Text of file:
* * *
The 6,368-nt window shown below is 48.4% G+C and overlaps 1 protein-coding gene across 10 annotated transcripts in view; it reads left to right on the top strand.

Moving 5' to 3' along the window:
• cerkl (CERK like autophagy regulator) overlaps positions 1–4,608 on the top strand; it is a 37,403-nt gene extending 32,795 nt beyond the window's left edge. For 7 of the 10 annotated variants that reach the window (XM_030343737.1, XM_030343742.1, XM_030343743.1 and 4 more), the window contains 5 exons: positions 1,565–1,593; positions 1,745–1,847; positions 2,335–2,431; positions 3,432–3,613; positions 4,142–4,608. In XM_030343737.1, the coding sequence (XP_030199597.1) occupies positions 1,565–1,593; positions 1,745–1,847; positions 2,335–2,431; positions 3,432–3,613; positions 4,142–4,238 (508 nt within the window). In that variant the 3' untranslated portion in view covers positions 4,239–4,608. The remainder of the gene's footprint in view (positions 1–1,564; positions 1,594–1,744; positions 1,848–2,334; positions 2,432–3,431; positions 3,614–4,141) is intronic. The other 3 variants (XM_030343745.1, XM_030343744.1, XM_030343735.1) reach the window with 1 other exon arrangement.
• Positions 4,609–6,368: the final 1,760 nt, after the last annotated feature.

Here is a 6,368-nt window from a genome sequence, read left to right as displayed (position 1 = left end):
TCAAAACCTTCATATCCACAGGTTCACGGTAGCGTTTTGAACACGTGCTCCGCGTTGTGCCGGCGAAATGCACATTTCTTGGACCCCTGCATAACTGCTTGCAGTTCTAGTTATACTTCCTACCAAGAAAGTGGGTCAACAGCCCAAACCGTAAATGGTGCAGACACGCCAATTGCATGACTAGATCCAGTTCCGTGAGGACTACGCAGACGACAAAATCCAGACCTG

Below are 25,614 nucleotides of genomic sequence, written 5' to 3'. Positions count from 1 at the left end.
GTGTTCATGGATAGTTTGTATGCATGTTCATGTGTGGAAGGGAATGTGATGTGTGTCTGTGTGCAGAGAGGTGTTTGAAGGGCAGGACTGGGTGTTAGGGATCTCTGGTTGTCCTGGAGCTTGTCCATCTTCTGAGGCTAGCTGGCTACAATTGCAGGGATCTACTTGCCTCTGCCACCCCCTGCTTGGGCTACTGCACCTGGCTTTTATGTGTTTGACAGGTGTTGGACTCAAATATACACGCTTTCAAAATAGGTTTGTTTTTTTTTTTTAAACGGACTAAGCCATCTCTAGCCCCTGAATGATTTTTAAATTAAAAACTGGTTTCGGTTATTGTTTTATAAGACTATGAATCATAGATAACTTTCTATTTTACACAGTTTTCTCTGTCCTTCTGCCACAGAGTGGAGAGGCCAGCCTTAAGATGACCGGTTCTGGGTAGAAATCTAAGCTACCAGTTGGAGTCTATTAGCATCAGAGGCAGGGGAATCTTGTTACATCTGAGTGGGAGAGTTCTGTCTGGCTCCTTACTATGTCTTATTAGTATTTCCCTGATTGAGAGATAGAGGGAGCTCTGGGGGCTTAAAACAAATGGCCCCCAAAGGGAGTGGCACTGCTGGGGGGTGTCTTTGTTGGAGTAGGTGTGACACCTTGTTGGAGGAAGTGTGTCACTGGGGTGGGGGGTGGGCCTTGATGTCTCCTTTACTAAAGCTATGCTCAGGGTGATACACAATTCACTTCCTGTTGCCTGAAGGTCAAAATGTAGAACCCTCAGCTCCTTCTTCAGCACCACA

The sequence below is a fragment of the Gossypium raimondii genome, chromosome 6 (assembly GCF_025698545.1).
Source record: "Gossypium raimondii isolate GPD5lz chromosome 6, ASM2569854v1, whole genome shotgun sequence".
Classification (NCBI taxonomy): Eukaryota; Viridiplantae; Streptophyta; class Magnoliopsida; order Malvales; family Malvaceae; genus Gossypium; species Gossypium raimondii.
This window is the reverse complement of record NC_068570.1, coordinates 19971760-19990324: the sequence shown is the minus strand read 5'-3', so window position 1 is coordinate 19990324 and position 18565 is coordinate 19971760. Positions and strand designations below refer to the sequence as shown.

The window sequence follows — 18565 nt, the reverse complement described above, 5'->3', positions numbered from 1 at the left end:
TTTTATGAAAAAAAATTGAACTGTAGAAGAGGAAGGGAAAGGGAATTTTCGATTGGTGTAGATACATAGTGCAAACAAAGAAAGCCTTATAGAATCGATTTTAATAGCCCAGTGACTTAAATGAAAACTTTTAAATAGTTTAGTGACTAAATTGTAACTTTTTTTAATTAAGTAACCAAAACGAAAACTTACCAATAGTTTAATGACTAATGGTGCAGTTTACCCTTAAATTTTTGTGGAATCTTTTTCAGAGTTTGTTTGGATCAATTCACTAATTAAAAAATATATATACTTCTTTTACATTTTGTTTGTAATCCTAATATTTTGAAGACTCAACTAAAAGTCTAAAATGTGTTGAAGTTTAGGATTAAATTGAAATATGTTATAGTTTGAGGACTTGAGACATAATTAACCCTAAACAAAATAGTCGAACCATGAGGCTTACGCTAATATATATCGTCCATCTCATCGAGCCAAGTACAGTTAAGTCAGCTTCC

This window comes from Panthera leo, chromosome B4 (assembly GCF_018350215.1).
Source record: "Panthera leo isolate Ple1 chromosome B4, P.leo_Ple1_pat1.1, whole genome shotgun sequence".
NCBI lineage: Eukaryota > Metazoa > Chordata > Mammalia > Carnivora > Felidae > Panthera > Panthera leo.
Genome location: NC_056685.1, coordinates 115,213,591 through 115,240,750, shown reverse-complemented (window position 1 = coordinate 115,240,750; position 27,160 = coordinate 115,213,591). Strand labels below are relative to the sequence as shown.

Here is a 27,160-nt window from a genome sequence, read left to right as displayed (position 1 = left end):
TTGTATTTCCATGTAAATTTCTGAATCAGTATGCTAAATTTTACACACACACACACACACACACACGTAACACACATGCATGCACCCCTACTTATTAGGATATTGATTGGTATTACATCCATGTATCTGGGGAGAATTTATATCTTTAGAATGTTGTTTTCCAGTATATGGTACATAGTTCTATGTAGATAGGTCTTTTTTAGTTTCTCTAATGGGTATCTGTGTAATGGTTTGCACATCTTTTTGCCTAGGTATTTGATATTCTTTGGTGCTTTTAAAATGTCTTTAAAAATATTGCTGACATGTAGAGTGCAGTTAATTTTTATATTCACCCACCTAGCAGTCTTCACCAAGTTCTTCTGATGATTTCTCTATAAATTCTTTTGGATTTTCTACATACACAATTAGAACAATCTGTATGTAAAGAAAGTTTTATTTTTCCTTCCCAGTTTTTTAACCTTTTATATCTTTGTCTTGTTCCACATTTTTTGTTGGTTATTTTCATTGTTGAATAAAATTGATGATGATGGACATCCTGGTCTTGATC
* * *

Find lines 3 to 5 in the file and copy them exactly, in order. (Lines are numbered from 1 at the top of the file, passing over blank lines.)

• cerkl (CERK like autophagy regulator) overlaps positions 1–4,608 on the top strand; it is a 37,403-nt gene extending 32,795 nt beyond the window's left edge. For 7 of the 10 annotated variants that reach the window (XM_030343737.1, XM_030343742.1, XM_030343743.1 and 4 more), the window contains 5 exons: positions 1,565–1,593; positions 1,745–1,847; positions 2,335–2,431; positions 3,432–3,613; positions 4,142–4,608. In XM_030343737.1, the coding sequence (XP_030199597.1) occupies positions 1,565–1,593; positions 1,745–1,847; positions 2,335–2,431; positions 3,432–3,613; positions 4,142–4,238 (508 nt within the window). In that variant the 3' untranslated portion in view covers positions 4,239–4,608. The remainder of the gene's footprint in view (positions 1–1,564; positions 1,594–1,744; positions 1,848–2,334; positions 2,432–3,431; positions 3,614–4,141) is intronic. The other 3 variants (XM_030343745.1, XM_030343744.1, XM_030343735.1) reach the window with 1 other exon arrangement.
• Positions 4,609–6,368: the final 1,760 nt, after the last annotated feature.

Here is a 6,368-nt window from a genome sequence, read left to right as displayed (position 1 = left end):